Brecha, a University of Dayton physicist, contends that large buildings, cars and cats kill more birds than wind turbines, but that siting issues should be considered carefully. For example, he said, wind turbines should not be located in known bird migration paths.

“The question about birds and bats and people’s houses to me are important questions,” Brecha said. “We don’t want to go into a new energy source and make a lot of mistakes that we’ll regret later.”

Gulden, a local resident who has a property in Ontario, Canada in an area threatened by wind energy development, said that bird migration routes have never been a reason for a project to be canceled.

At the Blue Creek Wind Farm project the Ohio Power Siting Board found there were no nearby nests for bald eagles and that other raptors wouldn’t be likely impacted because of a lack of natural habitat in the agricultural landscape, according to its report. The board did find a nearby great blue heron rookery and recommended that wind development be at least one-half mile away from the nesting grounds. In addition, tree-cutting at the sites were restricted during certain times of the year to protect the endangered Indiana bat and some state-endangered mussel species were relocated prior to construction.

Wind critics are most vocal about wind’s reputed efficiency and ability to reduce emissions of carbon dioxide, which they said are unfounded. The problem lies with wind’s intermittency, according to Stacy. Because the wind doesn’t blow consistently, power from wind farms is irregular, requiring other energy sources to increase or decrease their production accordingly. When they are ramping up and down, these plants burn fuel less efficiently, he added.

“The problem is because wind is so intermittent that it never replaces the capital cost of the conventional generation suite,” Stacy explained. “When you build a wind plant you cause the conventional plant to run less hours per year, but it has to run harder.”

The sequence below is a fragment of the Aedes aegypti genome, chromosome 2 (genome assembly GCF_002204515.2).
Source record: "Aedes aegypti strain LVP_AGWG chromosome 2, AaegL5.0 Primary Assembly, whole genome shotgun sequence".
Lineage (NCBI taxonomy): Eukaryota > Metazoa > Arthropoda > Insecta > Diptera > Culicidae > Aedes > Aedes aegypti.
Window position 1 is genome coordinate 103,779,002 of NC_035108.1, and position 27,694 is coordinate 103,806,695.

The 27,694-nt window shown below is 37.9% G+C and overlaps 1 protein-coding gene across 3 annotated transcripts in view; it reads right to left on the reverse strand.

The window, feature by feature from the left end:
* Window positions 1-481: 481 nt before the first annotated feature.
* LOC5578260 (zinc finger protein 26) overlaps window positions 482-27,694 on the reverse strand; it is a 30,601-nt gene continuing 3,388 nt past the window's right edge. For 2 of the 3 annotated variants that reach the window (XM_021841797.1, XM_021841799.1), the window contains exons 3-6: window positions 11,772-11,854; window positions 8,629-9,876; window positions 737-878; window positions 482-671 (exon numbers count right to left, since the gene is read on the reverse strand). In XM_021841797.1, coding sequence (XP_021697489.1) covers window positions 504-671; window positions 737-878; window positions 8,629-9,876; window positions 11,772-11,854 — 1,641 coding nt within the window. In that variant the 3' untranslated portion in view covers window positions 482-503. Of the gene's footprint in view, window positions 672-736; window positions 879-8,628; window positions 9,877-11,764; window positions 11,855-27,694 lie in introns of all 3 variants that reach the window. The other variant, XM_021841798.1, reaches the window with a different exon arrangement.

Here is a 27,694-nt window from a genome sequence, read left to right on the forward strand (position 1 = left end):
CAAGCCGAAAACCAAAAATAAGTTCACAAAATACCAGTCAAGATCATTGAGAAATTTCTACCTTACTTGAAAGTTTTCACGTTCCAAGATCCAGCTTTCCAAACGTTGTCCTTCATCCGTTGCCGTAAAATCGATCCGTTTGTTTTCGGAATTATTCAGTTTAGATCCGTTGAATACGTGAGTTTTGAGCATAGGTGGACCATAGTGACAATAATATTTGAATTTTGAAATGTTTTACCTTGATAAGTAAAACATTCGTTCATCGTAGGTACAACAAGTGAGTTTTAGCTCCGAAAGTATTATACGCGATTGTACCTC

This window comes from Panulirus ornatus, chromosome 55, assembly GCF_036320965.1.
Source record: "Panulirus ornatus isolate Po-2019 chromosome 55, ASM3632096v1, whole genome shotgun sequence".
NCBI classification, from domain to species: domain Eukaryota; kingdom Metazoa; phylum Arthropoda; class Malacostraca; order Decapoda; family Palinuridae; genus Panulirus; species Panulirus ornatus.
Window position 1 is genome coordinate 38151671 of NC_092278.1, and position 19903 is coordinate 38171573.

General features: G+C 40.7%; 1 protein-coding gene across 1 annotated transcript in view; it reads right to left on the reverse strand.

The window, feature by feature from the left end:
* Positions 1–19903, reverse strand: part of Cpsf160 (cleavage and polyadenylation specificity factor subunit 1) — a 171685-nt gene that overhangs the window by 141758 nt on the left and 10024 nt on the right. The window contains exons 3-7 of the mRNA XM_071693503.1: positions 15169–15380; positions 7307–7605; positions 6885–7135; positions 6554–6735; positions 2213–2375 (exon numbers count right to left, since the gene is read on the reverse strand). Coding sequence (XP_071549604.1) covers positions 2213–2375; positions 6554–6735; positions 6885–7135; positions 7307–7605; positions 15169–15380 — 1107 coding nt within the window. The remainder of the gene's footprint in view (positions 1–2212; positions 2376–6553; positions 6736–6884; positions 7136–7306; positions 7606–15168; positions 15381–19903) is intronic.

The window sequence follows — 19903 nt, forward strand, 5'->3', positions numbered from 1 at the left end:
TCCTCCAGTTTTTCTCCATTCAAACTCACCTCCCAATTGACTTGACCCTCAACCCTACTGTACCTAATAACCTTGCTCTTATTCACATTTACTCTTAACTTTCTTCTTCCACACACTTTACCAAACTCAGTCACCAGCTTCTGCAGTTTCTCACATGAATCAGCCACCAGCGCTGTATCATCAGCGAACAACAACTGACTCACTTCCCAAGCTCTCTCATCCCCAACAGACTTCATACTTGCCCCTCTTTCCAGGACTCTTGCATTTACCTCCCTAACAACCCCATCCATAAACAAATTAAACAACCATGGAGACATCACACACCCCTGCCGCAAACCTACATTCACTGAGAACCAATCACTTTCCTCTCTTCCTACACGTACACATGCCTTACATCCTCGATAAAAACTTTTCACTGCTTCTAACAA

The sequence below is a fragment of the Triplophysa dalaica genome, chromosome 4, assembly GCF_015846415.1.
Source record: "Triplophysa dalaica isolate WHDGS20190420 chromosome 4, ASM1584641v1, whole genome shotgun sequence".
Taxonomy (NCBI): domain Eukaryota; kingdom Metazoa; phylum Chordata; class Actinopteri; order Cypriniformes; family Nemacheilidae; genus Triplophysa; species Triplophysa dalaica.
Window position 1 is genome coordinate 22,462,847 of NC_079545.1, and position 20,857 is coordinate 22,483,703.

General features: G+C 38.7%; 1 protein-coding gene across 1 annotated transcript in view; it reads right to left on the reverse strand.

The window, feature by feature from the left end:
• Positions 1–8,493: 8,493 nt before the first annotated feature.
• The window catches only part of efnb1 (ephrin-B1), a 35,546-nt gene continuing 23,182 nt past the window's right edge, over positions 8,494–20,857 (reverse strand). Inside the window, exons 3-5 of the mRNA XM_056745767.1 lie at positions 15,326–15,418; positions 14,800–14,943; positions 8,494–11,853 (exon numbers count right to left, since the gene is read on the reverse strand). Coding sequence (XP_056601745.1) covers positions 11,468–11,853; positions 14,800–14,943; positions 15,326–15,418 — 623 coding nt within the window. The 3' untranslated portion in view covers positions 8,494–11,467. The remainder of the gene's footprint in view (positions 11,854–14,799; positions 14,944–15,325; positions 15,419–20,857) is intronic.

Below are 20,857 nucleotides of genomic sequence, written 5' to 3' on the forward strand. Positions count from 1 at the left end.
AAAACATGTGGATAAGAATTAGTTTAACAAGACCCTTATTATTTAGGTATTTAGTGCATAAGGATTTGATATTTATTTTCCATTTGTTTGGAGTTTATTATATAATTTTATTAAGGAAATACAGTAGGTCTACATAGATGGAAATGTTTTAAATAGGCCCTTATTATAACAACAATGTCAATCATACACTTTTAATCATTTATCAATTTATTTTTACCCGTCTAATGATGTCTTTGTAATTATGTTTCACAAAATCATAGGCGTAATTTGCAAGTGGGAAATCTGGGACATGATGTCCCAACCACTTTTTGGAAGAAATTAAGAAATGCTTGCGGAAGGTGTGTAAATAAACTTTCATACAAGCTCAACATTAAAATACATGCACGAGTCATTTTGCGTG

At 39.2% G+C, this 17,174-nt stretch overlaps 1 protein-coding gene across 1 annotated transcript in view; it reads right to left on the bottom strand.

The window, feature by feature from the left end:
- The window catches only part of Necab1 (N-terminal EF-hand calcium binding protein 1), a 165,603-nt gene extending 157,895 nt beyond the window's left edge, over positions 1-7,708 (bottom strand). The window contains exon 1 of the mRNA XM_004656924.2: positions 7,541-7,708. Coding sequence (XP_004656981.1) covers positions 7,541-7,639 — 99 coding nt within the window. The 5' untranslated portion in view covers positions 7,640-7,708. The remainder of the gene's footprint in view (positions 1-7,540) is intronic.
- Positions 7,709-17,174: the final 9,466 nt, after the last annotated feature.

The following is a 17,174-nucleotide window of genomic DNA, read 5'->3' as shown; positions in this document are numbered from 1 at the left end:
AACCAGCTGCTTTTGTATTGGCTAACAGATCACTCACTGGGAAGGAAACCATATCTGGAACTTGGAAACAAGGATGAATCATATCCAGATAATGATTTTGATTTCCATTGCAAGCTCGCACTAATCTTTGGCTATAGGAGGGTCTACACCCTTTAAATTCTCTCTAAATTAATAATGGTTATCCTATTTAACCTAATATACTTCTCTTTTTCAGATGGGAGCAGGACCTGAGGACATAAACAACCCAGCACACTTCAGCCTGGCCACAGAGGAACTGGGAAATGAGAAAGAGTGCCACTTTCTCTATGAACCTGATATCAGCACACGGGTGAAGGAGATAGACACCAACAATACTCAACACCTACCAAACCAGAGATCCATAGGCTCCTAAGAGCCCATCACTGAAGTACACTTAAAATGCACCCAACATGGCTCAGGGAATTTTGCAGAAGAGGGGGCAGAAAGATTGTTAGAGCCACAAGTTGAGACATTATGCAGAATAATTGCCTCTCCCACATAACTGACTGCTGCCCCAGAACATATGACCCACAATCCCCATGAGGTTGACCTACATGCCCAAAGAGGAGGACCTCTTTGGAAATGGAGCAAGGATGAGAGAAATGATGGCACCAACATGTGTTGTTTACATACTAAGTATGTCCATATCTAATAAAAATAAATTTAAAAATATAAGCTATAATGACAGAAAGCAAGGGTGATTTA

According to Yellow Springs Energy Task Force chair Jerry Papania, natural gas plants, not coal plants, are typically used in combination with wind to deliver a stable energy supply.

“Wind results in more gas usage and less coal usage, so the net effect on CO2 is positive,” Papania said before Village Council on May 7. According to his calculations, the Village would reduce its carbon dioxide emissions by 500 tons per year if it purchased 0.3 megawatts of wind energy.

Brecha said that since wind is such a small part of Ohio’s energy mix, there are no major issues with its fluctuations.

“My rough estimate is that in Ohio we can go to a 30 or 40 percent mix of geographically-spread solar and wind before we have to worry too much,” Brecha said. He said that Germany, which is now generating 20 percent of its energy from renewables with plans for as much as 40 percent within a decade, has not had any grid stability problems.

David Blittersdorf, a former president of the American Wind Energy Association, said that wind is far more efficient than coal because coal plants waste a finite resource, whereas wind turbines are merely less inefficient at capturing a renewable resource. He said a wind turbine delivers 50 times the energy that it takes to build and operate it, far higher than other renewables, such as solar photovoltaics, which only have a 10:1 energy return.

Wind in the Village portfolio

Switch on a light in Yellow Springs, and electricity is instantly drawn from unknown power sources somewhere along the grid, whether it’s from coal, natural gas, nuclear or renewables. The electricity villagers actually pay for through the town’s municipal power provider, AMP, can be more easily traced. And in recent years Village Council opted for cleaner, more renewable energy sources.